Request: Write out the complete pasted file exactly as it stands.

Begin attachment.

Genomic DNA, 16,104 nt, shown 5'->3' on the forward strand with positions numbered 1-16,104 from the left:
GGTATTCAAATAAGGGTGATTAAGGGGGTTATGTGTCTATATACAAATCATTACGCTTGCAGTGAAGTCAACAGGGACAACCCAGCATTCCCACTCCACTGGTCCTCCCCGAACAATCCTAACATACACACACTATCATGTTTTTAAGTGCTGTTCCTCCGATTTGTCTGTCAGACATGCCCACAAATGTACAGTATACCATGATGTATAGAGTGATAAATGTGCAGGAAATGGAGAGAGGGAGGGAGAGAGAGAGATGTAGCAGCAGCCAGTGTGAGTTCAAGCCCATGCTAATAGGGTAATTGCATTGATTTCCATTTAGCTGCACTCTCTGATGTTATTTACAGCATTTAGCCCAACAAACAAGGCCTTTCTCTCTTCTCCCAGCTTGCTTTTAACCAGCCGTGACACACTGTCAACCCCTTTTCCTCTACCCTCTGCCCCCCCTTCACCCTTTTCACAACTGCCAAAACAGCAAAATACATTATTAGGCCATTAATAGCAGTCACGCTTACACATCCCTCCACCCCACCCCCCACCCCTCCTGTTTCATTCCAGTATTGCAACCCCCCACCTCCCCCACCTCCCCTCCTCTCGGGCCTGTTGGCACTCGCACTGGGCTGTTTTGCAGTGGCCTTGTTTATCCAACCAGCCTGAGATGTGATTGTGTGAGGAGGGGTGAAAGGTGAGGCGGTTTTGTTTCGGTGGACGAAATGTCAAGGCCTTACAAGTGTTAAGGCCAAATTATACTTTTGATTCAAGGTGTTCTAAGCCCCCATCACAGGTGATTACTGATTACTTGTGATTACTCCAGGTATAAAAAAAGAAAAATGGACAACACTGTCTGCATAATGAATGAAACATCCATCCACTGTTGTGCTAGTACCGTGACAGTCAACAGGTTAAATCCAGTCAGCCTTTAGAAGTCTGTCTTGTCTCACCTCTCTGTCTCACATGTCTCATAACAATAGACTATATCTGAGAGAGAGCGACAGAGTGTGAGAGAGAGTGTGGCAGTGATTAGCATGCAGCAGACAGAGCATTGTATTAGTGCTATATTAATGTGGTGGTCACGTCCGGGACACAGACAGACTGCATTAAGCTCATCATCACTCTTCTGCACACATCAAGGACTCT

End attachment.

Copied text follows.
Genomic DNA, 16,104 nt, shown 5'->3' on the forward strand with positions numbered 1-16,104 from the left:
GGTATTCAAATAAGGGTGATTAAGGGGGTTATGTGTCTATATACAAATCATTACGCTTGCAGTGAAGTCAACAGGGACAACCCAGCATTCCCACTCCACTGGTCCTCCCCGAACAATCCTAACATACACACACTATCATGTTTTTAAGTGCTGTTCCTCCGATTTGTCTGTCAGACATGCCCACAAATGTACAGTATACCATGATGTATAGAGTGATAAATGTGCAGGAAATGGAGAGAGGGAGGGAGAGAGAGAGATGTAGCAGCAGCCAGTGTGAGTTCAAGCCCATGCTAATAGGGTAATTGCATTGATTTCCATTTAGCTGCACTCTCTGATGTTATTTACAGCATTTAGCCCAACAAACAAGGCCTTTCTCTCTTCTCCCAGCTTGCTTTTAACCAGCCGTGACACACTGTCAACCCCTTTTCCTCTACCCTCTGCCCCCCCTTCACCCTTTTCACAACTGCCAAAACAGCAAAATACATTATTAGGCCATTAATAGCAGTCACGCTTACACATCCCTCCACCCCACCCCCCACCCCTCCTGTTTCATTCCAGTATTGCAACCCCCCACCTCCCCCACCTCCCCTCCTCTCGGGCCTGTTGGCACTCGCACTGGGCTGTTTTGCAGTGGCCTTGTTTATCCAACCAGCCTGAGATGTGATTGTGTGAGGAGGGGTGAAAGGTGAGGCGGTTTTGTTTCGGTGGACGAAATGTCAAGGCCTTACAAGTGTTAAGGCCAAATTATACTTTTGATTCAAGGTGTTCTAAGCCCCCATCACAGGTGATTACTGATTACTTGTGATTACTCCAGGTATAAAAAAAGAAAAATGGACAACACTGTCTGCATAATGAATGAAACATCCATCCACTGTTGTGCTAGTACCGTGACAGTCAACAGGTTAAATCCAGTCAGCCTTTAGAAGTCTGTCTTGTCTCACCTCTCTGTCTCACATGTCTCATAACAATAGACTATATCTGAGAGAGAGCGACAGAGTGTGAGAGAGAGTGTGGCAGTGATTAGCATGCAGCAGACAGAGCATTGTATTAGTGCTATATTAATGTGGTGGTCACGTCCGGGACACAGACAGACTGCATTAAGCTCATCATCACTCTTCTGCACACATCAAGGACTCT